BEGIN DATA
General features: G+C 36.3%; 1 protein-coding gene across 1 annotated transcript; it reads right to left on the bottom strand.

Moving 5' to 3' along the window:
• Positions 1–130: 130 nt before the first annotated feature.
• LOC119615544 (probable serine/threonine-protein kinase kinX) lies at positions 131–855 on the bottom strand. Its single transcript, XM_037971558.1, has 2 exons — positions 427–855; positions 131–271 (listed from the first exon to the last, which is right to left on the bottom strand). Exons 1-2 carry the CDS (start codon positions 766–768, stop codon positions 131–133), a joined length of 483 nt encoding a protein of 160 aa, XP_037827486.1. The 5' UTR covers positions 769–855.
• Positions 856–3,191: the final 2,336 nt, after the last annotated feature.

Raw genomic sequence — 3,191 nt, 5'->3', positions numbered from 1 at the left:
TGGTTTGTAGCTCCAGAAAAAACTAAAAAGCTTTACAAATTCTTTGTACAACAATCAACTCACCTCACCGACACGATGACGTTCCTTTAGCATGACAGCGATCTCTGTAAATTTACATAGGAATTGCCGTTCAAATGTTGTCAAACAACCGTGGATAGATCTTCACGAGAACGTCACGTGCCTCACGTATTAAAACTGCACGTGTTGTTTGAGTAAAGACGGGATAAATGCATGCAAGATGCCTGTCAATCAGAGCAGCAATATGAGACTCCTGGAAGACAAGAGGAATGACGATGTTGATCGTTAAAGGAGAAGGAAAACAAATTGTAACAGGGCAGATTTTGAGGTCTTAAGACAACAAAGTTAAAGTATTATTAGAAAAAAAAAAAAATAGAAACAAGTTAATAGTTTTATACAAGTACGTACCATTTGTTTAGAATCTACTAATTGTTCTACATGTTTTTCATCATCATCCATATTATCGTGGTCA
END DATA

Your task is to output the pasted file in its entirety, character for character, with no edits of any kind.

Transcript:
General features: G+C 36.3%; 1 protein-coding gene across 1 annotated transcript; it reads right to left on the bottom strand.

Moving 5' to 3' along the window:
• Positions 1–130: 130 nt before the first annotated feature.
• LOC119615544 (probable serine/threonine-protein kinase kinX) lies at positions 131–855 on the bottom strand. Its single transcript, XM_037971558.1, has 2 exons — positions 427–855; positions 131–271 (listed from the first exon to the last, which is right to left on the bottom strand). Exons 1-2 carry the CDS (start codon positions 766–768, stop codon positions 131–133), a joined length of 483 nt encoding a protein of 160 aa, XP_037827486.1. The 5' UTR covers positions 769–855.
• Positions 856–3,191: the final 2,336 nt, after the last annotated feature.

Raw genomic sequence — 3,191 nt, 5'->3', positions numbered from 1 at the left:
TGGTTTGTAGCTCCAGAAAAAACTAAAAAGCTTTACAAATTCTTTGTACAACAATCAACTCACCTCACCGACACGATGACGTTCCTTTAGCATGACAGCGATCTCTGTAAATTTACATAGGAATTGCCGTTCAAATGTTGTCAAACAACCGTGGATAGATCTTCACGAGAACGTCACGTGCCTCACGTATTAAAACTGCACGTGTTGTTTGAGTAAAGACGGGATAAATGCATGCAAGATGCCTGTCAATCAGAGCAGCAATATGAGACTCCTGGAAGACAAGAGGAATGACGATGTTGATCGTTAAAGGAGAAGGAAAACAAATTGTAACAGGGCAGATTTTGAGGTCTTAAGACAACAAAGTTAAAGTATTATTAGAAAAAAAAAAAAATAGAAACAAGTTAATAGTTTTATACAAGTACGTACCATTTGTTTAGAATCTACTAATTGTTCTACATGTTTTTCATCATCATCCATATTATCGTGGTCA